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BP: Coal fills rising share of global energy demand

06.16.2014  | 

The findings from BP's annual review could be another indication that consumers are prioritizing cheap fuels over efforts to rein in greenhouse gas emissions blamed for global warming.



Coal dominated world energy markets last year by supplying the biggest share of demand since 1970, making it the fastest growing fossil fuel, according to an annual review by BP.

Consumption grew 3% last year, driven by coal use in developing nations, according to a statement today from Europe’s third-largest oil company. Use of renewables such as solar and wind also reached a record, accounting for 2.7% of all energy demand.

The findings are another indication that consumers are prioritizing cheap fuels over efforts to rein in greenhouse gas emissions blamed for global warming. Coal is the dirtiest fossil fuel, and use of it expanded at utilities from China to Germany.

Europe is increasing its carbon emissions because it’s using too much coal because it’s cheap,” Royal Dutch Shell chief financial officer Simon Henry said in an interview.

Coal’s share of global energy use reached 30.1%, just below the 32.9% share for crude oil, which lost market share for a 14th consecutive year. China was the world’s biggest coal consumer, followed by the US and India.

China’s Coal

In China, coal accounted for 67.5% of the total energy demand, the lowest on record because of new measures to combat pollution. Carbon dioxide emissions from fossil fuels use grew by 4.2%, or 358 metric tons, the slowest in five years, the report showed.

“The big story in coal markets is China,” Christof Ruehl, BP’s chief economist, said at a presentation in Moscow. “New policies to combat local pollution by shutting down coal- intensive production and encouraging coal substitution may have played a part” in cutting the fuel’s dominance to the lowest on record.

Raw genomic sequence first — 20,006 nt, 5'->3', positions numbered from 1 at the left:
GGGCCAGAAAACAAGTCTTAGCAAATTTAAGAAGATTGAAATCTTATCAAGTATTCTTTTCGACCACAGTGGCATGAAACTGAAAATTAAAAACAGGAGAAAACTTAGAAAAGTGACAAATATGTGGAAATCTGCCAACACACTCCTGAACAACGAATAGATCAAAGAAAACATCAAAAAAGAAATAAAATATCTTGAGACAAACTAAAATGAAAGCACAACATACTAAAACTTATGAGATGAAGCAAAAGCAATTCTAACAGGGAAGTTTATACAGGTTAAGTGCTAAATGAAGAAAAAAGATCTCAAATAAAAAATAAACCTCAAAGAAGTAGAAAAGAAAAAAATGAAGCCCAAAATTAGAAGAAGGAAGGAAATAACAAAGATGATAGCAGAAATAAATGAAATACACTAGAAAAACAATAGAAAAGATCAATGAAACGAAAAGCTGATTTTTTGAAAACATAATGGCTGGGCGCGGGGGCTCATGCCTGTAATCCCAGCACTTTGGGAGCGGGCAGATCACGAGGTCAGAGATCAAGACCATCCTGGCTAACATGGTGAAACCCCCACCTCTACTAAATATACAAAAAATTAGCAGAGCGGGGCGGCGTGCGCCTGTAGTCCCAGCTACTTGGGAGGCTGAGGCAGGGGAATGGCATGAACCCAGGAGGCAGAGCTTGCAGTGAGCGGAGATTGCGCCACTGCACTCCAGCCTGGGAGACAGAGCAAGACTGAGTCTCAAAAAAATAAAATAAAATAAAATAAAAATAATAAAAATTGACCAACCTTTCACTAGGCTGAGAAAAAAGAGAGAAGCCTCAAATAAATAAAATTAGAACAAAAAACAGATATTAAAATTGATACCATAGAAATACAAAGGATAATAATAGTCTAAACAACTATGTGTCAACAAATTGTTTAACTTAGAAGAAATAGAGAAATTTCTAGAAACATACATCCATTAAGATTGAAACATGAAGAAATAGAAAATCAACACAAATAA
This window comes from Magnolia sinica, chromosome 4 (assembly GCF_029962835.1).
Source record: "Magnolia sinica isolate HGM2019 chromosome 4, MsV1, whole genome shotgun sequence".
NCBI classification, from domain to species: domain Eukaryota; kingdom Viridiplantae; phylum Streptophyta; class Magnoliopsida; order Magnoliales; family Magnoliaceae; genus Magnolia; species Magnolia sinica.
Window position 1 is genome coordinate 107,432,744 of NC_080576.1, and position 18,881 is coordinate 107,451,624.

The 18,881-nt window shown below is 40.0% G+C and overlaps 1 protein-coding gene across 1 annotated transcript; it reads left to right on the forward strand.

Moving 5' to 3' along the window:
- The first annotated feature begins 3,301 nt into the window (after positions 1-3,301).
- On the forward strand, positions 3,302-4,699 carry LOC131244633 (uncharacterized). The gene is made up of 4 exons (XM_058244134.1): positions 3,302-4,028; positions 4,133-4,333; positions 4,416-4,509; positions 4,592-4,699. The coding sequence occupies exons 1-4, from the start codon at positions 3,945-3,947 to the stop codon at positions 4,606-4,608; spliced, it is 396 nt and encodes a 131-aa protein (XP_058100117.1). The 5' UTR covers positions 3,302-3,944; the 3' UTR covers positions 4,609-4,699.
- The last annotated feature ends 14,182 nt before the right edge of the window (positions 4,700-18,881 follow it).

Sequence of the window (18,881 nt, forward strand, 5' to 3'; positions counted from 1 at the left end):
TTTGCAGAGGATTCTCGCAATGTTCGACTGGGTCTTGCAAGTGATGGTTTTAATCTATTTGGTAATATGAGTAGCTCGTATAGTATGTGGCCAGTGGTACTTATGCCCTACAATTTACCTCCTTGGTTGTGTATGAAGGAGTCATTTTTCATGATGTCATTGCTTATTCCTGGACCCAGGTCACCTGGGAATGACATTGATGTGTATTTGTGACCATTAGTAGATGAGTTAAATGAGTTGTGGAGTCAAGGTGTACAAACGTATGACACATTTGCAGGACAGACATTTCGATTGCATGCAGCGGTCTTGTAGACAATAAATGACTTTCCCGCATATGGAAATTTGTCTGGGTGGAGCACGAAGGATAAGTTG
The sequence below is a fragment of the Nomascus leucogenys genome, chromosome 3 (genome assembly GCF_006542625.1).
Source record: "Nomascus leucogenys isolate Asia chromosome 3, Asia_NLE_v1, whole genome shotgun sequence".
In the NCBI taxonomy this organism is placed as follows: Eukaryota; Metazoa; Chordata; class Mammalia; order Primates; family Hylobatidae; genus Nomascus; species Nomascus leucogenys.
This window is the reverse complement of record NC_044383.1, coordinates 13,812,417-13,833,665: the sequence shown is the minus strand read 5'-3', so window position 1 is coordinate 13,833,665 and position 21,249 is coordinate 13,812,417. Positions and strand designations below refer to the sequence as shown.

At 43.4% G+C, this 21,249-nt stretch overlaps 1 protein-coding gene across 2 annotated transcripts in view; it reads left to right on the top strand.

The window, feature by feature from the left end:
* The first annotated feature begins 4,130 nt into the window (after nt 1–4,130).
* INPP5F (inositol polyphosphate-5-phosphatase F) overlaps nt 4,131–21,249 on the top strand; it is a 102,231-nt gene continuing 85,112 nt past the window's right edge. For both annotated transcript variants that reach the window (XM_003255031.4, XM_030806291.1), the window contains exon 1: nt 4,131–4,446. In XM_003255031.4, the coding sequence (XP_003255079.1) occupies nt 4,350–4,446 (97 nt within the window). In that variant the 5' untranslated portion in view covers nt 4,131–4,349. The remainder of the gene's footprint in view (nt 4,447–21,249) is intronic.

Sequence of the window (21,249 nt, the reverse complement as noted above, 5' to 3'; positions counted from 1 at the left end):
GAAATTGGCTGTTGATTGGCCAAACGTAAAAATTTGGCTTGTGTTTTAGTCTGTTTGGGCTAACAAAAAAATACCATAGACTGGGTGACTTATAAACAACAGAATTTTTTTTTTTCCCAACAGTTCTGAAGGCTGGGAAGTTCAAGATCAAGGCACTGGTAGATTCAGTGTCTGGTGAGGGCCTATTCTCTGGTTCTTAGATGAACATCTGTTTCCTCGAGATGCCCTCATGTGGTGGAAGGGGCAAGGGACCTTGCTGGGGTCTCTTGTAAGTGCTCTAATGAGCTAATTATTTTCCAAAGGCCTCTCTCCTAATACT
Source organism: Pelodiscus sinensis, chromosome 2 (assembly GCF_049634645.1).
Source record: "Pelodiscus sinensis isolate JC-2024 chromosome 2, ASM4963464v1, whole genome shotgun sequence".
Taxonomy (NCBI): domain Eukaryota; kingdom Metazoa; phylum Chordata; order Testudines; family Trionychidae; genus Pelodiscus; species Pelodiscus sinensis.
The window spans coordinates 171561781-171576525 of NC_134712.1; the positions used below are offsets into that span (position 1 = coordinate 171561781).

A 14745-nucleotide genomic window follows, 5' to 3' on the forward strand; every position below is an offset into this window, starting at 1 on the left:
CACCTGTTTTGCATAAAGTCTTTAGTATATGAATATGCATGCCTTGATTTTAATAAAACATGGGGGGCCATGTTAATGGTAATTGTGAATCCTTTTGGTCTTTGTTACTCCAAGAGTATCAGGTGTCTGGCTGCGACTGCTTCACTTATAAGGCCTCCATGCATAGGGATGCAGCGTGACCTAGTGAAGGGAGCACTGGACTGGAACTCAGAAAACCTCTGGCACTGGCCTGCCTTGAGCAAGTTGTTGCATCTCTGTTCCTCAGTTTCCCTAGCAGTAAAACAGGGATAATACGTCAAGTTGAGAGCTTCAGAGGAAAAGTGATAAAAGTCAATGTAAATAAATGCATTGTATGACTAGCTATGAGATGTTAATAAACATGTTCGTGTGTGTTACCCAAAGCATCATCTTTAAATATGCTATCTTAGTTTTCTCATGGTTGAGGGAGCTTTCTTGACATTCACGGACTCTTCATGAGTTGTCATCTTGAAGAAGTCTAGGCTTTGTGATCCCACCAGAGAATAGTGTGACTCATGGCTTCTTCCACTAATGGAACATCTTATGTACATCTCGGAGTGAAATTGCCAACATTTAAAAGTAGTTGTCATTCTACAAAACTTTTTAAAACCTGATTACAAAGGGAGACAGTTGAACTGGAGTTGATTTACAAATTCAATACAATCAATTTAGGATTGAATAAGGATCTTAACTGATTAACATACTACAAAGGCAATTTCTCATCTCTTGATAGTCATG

Natural gas consumption rose 1.4%, below the historical average of 2.6%, to account for 23.7% of world primary energy use. Gas demand growth was below average everywhere but North America, where hydraulic fracturing technology opened new supplies.

That so-called fracking technique also helped boost oil supply in the US, which had record output, a trend that will continue this year, Ruehl said.

Oil Supply

Disruptions in oil-producing nations such as Libya, Sudan and Nigeria were offset by the increase in US production from shale and other “tight” geological formations where supplies are difficult to extract with traditional techniques.

“This underlines the importance of continuing to secure these new supplies through continued access to new resources, policies to encourage markets and investment, and the application of new technologies worldwide,” BP's CEO Bob Dudley said in the statement.

Worldwide, energy consumption rose 2.3% in 2013, faster than the 1.8% pace of the year before but below the 10-year average of 2.5%, BP said. Emerging economies accounted for 80% of demand growth.

China’s energy consumption rose by 4.7%, below the 10-year average of 8.6%, BP said.

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Richard W. Goodwin

Recent Foresight Energy IPO and Dunkirk Dual-firing of Natural Gas/Coal suggests that Coal as a Base Load Fuel Source remains viable

Please refer to The Wall Street Journal’s “Foresight Energy IPO: Gold in Coal?” {J.W. Miller, June 18, 2014). Foresight has raised $350 million for an Initial Public Offering [IPO] in expectation of the lower cost associated with mining its IL basin coal i.e. one-third cost of Appalachian coal. Although IL coal has three times more Sulfur the use of FGD systems offers a more economic approach on a levelized basis. IL Basin coal production is expected to increase from 102 MT [2013] to 185 MT by 2020.

Dual Firing Capability Satisfied Carbon Limitations and Economics

The Dunkirk plant conversion will have capability to generated 435 MW using either Natural Gas or Coal. For the immediate future, this conversion address the USEPA proposed Carbon Emission Limitations. In the longer term, should Natural Gas prices exceed $6/MMBTU (i.e. tipping point for firing using coal rather than Natural Gas), Dunkirk’s generation cost or customer cost should become excessive – circa 2008 with exceeding high electrical costs.

The EIA suggests a USA coal usage of about 35% by end of this decade. So given the short term cost of coal vs. natural gas less coal will be used. But as the 60 GW of coal plants are retired and a majority are converted to natural gas plus exportation of LNG to cost of natural gas will increase. Coal usage will remain are stable component of USA energy mix.

Richard W. Goodwin West Palm Beach FL 6/18/14

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